I once told Rod Brooks, back when he was proposing "Cog" (look it up), that he'd done a really good insect robot, and the next step should be a good robot mouse. He said "I don't want to go down in history as the guy who built the world's best robot mouse". "Cog" was a dud, and Brooks went back to insect level AI in the form of robot vacuum cleaners.
We need more machines which successfully operate autonomously in the real world. Then they may need to talk to humans and each other. That might work.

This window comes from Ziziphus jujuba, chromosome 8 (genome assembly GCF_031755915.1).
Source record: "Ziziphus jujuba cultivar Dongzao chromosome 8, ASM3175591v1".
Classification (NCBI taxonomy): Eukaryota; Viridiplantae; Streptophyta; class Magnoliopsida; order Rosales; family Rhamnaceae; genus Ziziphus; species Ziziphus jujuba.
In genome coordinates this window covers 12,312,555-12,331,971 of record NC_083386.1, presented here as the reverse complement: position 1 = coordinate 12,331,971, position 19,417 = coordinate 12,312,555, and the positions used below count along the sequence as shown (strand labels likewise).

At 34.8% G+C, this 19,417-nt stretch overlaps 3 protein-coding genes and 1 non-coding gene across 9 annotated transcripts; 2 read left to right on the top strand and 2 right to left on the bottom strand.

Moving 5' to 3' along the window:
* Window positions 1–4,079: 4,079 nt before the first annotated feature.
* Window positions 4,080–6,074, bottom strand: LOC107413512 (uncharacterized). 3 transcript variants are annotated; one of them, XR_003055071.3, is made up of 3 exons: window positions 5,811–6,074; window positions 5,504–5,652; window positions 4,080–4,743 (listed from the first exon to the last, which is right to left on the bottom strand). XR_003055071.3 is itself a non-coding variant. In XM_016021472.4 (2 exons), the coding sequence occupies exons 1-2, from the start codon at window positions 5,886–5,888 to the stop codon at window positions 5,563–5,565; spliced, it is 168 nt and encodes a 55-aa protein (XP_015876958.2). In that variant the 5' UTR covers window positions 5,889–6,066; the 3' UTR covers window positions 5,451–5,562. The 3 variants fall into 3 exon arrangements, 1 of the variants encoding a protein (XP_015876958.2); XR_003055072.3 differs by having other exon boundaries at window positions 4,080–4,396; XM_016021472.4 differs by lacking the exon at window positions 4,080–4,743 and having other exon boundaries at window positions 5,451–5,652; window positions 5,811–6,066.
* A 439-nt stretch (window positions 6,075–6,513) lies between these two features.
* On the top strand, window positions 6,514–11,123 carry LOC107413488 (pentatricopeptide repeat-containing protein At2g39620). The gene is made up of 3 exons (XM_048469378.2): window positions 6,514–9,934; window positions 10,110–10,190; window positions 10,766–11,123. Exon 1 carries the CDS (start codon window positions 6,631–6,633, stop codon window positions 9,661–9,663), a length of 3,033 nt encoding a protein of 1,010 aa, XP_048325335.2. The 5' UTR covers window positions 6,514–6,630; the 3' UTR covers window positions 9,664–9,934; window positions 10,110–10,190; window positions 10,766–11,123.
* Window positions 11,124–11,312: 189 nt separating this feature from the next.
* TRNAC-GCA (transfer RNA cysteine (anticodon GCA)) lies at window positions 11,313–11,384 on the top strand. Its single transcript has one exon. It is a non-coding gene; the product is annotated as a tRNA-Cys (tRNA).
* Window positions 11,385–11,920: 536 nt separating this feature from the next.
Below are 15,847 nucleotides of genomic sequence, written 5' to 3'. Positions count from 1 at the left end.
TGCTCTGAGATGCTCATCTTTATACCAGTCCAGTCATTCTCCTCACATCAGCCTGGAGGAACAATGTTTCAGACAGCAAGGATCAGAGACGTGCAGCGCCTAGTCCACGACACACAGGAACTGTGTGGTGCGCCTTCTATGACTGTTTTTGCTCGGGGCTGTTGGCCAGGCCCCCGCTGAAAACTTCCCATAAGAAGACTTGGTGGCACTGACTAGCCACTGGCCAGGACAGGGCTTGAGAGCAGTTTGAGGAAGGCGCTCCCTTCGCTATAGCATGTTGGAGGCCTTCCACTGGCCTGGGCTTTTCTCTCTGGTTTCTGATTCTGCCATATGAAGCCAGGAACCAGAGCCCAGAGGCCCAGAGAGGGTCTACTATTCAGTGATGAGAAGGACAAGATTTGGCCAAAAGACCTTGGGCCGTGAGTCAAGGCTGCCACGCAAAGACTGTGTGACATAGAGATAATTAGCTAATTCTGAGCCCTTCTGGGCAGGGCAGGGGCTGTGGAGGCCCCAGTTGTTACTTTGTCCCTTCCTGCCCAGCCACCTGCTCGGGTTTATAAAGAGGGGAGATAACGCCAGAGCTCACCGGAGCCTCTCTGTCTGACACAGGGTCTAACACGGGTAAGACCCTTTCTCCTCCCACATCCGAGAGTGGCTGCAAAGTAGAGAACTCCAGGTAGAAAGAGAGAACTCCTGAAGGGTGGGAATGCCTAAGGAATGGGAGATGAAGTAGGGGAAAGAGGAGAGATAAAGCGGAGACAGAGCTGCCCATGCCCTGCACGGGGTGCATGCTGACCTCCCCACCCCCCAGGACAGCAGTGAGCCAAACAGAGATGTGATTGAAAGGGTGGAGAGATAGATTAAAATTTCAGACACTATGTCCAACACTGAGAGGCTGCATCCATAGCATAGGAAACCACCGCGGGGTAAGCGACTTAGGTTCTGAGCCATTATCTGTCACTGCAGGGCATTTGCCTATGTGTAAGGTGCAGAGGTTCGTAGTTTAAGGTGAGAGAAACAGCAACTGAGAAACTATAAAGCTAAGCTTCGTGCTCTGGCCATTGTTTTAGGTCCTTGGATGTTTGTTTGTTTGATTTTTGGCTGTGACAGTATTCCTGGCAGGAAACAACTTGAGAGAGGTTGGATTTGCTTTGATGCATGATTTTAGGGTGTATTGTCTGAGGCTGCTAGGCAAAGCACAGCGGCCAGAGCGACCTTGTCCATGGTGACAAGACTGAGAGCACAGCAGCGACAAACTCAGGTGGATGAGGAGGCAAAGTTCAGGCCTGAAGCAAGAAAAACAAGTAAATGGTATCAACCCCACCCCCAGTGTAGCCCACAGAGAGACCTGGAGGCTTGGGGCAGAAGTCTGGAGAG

The big problem in AI isn't language, anyway. It's consequences. We don't have common sense for robots. There's little or no understanding of the consequences of planned actions. We need to get this figured out before we can let robots do much.